Tales From Abroad: Tripod Staffer Ventures Across the Pond
Greetings from London! I'm spending the next four months here, enjoying fish and chips (I highly recommend them with vinegar. wipe that look of disgust off of your face, it's very British and DELICIOUS), the Underground, and an overwhelming number of free museums. I live in a dorm, I go to university classes, I speak English to people, I go grocery shopping, I watch Gilmore Girls on my computer (I won't lie, I watch it A LOT), and I go shopping and to pubs and cafes with friends. Sounds just like America, right? I've gotten a lot of, "You're in England; it can't be THAT different. At least you speak the same language." True, thank goodness I speak English because if I couldn't, I cannot imagine even trying to understand the dizzying variety of different accents here that sound nothing like American English. Life here in England, while certainly similar to life in Connecticut, has been quite the entertaining adjustment, and I've been vacillating between rolling on the floor laughing at myself and wanting to slam my head against a wall. Let's start with dorm life. I live in the international students dorm (we are prime targets for planned fire drills at eight in the morning, because evidently none of us get the concept that electrical plugs here are different from our home countries', and we start fires trying to make our hairdryers work - who knew). In my flat, there are nine single rooms, each with their own niftily compact single bathrooms. We share a hallway and a kitchen. And that is about all we share. I've met all but one of them by now (it's only taken three weeks) and they're all entertaining in their own right. Some of my favorites are the Polish girl who lives next to me and listens to traditional Polish folk music (this is actually really interesting and I've downloaded a few songs because I really like them). There's the German guy who I can't really understand, though he's very chatty when we're both in the kitchen cooking. Then there's my favorite - the jumper. There's this one kid from India who literally looks terrified EVERY time he sees me in the hallway and jumps about a foot into the air if I make any noise when he sees me. You'd think he was expecting that all the other eight rooms in the flat were empty. Unlike at Trinity, I basically don't see my roommates. Ever. However, having my own bathroom is a luxury and my room is very cute and everything is very new - on the whole, different, but not better or worse (my motto for my time here, thank you Study Abroad Orientation pamphlet, I'm swiping that phrase from you).
University classes. I'm at Queen Mary, which is a part of the University of London. We only have two hours of class a week and only two assignments per class for the entire time I'm here. I also have all of April off to "work on my final papers" (yeah, sure, I'll be working on my tan in Italy thank you very much), and then they dedicate the entire month of May to final exams. Luckily I only have final papers, because the exams sound pretty intimidating - they lock you in this really big room with a bunch of other students not taking the same exam as you and don't let you leave your seat for three hours. No, thank you, I will stick with my final essays. My classes rather randomly all turned out to be taught in either Middle English or Old English, with the exception of my Virginia Woolf class, which has proved to be just as confusing as the Medieval play I just finished reading about the Nativity. My professors are absolutely wonderful, though of course no professor could ever hold a candle to a Trinity professor (cough, don't mind me while I grease the wheels for some good grades next semester).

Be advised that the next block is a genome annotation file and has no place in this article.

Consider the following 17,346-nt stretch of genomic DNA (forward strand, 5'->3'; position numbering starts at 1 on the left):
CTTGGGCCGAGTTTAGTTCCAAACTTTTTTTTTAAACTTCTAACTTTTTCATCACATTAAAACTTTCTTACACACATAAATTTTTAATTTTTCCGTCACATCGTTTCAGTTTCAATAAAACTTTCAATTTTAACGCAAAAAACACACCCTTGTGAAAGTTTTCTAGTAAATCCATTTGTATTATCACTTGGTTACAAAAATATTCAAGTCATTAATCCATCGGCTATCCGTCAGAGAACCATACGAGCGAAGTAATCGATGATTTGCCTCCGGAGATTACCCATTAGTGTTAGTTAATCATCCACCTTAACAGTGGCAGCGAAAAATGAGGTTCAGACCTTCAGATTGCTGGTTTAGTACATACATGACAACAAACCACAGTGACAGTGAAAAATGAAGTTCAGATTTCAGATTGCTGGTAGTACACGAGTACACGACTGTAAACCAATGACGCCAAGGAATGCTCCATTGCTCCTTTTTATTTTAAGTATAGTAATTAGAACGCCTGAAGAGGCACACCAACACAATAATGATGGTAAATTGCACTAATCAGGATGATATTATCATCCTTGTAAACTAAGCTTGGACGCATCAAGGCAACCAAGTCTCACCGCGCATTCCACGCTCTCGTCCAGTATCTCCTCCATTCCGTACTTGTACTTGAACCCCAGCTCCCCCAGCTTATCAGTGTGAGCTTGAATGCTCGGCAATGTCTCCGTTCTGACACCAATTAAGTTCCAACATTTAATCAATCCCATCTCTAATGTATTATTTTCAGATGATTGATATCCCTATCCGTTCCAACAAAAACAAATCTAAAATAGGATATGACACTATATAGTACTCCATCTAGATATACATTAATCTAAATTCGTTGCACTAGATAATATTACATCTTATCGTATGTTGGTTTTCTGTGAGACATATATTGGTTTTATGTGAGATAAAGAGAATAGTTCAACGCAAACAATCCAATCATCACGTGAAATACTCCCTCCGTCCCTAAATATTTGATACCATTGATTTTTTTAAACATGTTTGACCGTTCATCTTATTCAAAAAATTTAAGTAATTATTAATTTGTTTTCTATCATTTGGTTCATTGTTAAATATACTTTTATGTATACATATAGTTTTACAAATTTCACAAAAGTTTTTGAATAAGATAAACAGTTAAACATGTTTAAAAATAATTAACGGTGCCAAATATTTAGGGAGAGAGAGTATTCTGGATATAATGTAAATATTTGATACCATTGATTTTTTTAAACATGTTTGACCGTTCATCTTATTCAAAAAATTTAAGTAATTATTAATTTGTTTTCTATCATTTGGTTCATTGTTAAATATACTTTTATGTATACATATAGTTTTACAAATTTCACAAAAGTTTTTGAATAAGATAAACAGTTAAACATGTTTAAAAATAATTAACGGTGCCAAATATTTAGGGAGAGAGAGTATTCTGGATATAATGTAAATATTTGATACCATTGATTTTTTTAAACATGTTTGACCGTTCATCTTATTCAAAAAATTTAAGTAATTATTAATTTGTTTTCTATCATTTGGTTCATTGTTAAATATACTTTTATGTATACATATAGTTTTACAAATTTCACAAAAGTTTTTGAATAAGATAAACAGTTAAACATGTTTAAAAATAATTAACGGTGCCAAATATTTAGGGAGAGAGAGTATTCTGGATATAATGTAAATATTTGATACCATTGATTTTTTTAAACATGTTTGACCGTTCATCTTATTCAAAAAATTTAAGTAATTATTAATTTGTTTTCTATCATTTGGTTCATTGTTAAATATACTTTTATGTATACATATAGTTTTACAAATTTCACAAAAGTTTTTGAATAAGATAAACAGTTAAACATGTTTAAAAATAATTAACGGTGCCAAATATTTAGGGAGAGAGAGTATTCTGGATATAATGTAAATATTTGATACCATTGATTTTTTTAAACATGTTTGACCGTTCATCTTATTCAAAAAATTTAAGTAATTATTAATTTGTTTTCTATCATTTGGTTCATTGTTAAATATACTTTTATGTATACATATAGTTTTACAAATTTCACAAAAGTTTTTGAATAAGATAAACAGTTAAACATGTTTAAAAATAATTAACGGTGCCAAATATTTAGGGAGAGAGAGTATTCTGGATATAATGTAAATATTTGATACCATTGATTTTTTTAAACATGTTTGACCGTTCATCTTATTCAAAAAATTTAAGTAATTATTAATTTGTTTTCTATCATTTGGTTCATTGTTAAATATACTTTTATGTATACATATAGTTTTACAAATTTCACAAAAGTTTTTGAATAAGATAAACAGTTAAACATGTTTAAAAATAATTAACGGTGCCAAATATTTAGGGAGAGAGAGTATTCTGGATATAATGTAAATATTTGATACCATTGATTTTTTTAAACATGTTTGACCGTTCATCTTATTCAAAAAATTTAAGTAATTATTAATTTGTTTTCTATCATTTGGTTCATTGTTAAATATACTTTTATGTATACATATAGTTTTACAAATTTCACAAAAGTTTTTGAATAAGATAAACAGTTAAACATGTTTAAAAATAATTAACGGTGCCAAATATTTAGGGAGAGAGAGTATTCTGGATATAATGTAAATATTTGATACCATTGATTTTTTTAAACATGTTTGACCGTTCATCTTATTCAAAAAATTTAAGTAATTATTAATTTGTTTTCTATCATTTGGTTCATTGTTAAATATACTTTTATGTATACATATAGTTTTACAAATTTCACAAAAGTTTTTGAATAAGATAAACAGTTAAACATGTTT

Shopping here is amazing - there are really cheap open-air markets everywhere and everyone here dresses much more nicely to go to class (this puts a lot of pressure on me at 8 a.m., but has been a great excuse to go buy a few new dresses).
My favorite experience so far, without question, was getting to see Obama's inauguration amongst an international crowd. Here's a little excerpt from my blog - it may be a tad sappy, but I think the occasion called for it.
"I watched the speech in the Chapel here on campus with a bunch of other international students who don't have access to a television. First of all, I should add that there were only three or four Americans in the room, so it was really touching that there were a pretty good number of other students excited about today. We listened to Obama speak and heard the poet and the preacher speak as well. Then our national anthem came on.
I questioned for a second whether I should stand or not, as in the past I've been careful not to single myself out as an American. But I decided to stand and as I did, so did the other Americans ... and so did the Muslim woman in the back of the room .and so did the Australian Reverend of Queen Mary ... and so did the woman from Kenya, the British students in front of me, the woman from Poland on my left, and the man from China on my right. Everyone stood for OUR national anthem. I have never in my entire life been so proud to be an American and suffice it to say, that as I (quietly, because I didn't want to ruin the moment with my completely inept singing) sang along with our national anthem, there were a few tears."
Well, in the interest of word count, I'd better leave it at that. While I miss Trinity, Connecticut, and most of all, each one of my friends, I am really enjoying getting to see a different way of life, all the while laughing at my mistakes and remembering my mantra: "It's different, but not better or worse. It's just different.
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